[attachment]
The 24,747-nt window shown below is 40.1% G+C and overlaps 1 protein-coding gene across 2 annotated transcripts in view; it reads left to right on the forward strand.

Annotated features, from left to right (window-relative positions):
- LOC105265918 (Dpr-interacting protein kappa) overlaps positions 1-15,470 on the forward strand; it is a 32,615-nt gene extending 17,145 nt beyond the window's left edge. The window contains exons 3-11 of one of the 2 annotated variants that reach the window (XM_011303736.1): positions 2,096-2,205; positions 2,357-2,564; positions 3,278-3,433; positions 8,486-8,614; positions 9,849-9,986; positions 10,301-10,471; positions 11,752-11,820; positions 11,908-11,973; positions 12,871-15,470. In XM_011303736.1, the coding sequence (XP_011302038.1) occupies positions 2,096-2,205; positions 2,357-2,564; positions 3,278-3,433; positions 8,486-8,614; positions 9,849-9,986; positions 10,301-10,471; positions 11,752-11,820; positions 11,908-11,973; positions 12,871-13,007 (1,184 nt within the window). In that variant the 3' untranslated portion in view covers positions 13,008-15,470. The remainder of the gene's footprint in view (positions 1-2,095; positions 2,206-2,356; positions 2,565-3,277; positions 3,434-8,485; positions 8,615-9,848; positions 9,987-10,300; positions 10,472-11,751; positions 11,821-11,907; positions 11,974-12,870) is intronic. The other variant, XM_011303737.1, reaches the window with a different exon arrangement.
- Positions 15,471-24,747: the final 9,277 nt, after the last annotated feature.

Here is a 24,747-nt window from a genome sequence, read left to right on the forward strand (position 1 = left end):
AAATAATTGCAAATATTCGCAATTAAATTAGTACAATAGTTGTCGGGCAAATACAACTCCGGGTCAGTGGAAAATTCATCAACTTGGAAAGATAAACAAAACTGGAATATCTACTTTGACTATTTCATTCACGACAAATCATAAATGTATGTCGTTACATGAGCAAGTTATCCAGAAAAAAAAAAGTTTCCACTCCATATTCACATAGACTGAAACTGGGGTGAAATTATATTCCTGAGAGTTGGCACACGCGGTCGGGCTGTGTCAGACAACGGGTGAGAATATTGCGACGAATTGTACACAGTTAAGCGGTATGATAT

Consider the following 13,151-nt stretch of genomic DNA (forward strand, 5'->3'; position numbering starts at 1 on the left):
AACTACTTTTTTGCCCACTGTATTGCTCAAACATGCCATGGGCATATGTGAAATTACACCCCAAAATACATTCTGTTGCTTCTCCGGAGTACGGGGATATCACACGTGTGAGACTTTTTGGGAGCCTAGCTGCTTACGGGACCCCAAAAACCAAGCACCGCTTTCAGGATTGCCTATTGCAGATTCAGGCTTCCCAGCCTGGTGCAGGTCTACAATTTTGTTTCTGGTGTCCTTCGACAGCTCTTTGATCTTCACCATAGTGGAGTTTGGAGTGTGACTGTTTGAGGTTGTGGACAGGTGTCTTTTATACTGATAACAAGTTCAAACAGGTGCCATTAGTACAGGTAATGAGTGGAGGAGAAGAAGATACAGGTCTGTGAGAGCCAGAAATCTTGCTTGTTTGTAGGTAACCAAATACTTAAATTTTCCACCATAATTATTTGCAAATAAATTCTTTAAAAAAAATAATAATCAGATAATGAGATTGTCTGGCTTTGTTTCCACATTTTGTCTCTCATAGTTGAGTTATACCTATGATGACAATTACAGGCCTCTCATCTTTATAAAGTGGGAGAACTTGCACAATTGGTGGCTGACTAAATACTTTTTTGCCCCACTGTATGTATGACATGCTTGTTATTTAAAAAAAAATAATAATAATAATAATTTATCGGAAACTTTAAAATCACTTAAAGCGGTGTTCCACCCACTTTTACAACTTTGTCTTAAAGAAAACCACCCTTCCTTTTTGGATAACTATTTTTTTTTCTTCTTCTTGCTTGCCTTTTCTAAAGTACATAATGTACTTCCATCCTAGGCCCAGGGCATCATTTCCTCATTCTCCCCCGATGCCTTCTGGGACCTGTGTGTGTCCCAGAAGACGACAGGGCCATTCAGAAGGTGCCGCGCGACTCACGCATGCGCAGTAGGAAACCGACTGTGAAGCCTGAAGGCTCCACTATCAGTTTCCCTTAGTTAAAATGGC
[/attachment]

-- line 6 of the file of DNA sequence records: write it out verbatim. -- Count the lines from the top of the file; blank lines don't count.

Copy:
AAATAATTGCAAATATTCGCAATTAAATTAGTACAATAGTTGTCGGGCAAATACAACTCCGGGTCAGTGGAAAATTCATCAACTTGGAAAGATAAACAAAACTGGAATATCTACTTTGACTATTTCATTCACGACAAATCATAAATGTATGTCGTTACATGAGCAAGTTATCCAGAAAAAAAAAAGTTTCCACTCCATATTCACATAGACTGAAACTGGGGTGAAATTATATTCCTGAGAGTTGGCACACGCGGTCGGGCTGTGTCAGACAACGGGTGAGAATATTGCGACGAATTGTACACAGTTAAGCGGTATGATAT